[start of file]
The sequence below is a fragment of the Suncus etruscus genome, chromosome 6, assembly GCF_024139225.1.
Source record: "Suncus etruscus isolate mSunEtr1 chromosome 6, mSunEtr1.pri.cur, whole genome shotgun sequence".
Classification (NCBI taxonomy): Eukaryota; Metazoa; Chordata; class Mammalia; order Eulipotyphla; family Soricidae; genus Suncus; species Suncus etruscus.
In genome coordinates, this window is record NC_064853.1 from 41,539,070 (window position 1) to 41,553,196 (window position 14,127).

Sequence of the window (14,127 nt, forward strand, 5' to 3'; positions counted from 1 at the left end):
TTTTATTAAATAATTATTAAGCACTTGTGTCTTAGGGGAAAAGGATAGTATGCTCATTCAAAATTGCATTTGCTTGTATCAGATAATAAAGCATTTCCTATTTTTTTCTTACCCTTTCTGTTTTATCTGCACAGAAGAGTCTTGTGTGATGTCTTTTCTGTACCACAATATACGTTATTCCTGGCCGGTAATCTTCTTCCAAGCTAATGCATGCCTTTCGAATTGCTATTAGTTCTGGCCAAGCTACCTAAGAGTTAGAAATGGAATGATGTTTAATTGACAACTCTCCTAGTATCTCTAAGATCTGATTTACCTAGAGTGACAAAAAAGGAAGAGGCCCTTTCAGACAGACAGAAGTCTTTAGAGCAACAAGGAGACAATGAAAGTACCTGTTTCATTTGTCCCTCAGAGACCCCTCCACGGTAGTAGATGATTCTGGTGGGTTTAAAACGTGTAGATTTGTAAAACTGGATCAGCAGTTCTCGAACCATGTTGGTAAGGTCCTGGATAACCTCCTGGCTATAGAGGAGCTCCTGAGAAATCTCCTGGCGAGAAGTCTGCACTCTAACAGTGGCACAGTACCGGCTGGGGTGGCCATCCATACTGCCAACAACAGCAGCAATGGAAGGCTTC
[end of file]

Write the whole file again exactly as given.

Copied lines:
The sequence below is a fragment of the Suncus etruscus genome, chromosome 6, assembly GCF_024139225.1.
Source record: "Suncus etruscus isolate mSunEtr1 chromosome 6, mSunEtr1.pri.cur, whole genome shotgun sequence".
Classification (NCBI taxonomy): Eukaryota; Metazoa; Chordata; class Mammalia; order Eulipotyphla; family Soricidae; genus Suncus; species Suncus etruscus.
In genome coordinates, this window is record NC_064853.1 from 41,539,070 (window position 1) to 41,553,196 (window position 14,127).

Sequence of the window (14,127 nt, forward strand, 5' to 3'; positions counted from 1 at the left end):
TTTTATTAAATAATTATTAAGCACTTGTGTCTTAGGGGAAAAGGATAGTATGCTCATTCAAAATTGCATTTGCTTGTATCAGATAATAAAGCATTTCCTATTTTTTTCTTACCCTTTCTGTTTTATCTGCACAGAAGAGTCTTGTGTGATGTCTTTTCTGTACCACAATATACGTTATTCCTGGCCGGTAATCTTCTTCCAAGCTAATGCATGCCTTTCGAATTGCTATTAGTTCTGGCCAAGCTACCTAAGAGTTAGAAATGGAATGATGTTTAATTGACAACTCTCCTAGTATCTCTAAGATCTGATTTACCTAGAGTGACAAAAAAGGAAGAGGCCCTTTCAGACAGACAGAAGTCTTTAGAGCAACAAGGAGACAATGAAAGTACCTGTTTCATTTGTCCCTCAGAGACCCCTCCACGGTAGTAGATGATTCTGGTGGGTTTAAAACGTGTAGATTTGTAAAACTGGATCAGCAGTTCTCGAACCATGTTGGTAAGGTCCTGGATAACCTCCTGGCTATAGAGGAGCTCCTGAGAAATCTCCTGGCGAGAAGTCTGCACTCTAACAGTGGCACAGTACCGGCTGGGGTGGCCATCCATACTGCCAACAACAGCAGCAATGGAAGGCTTC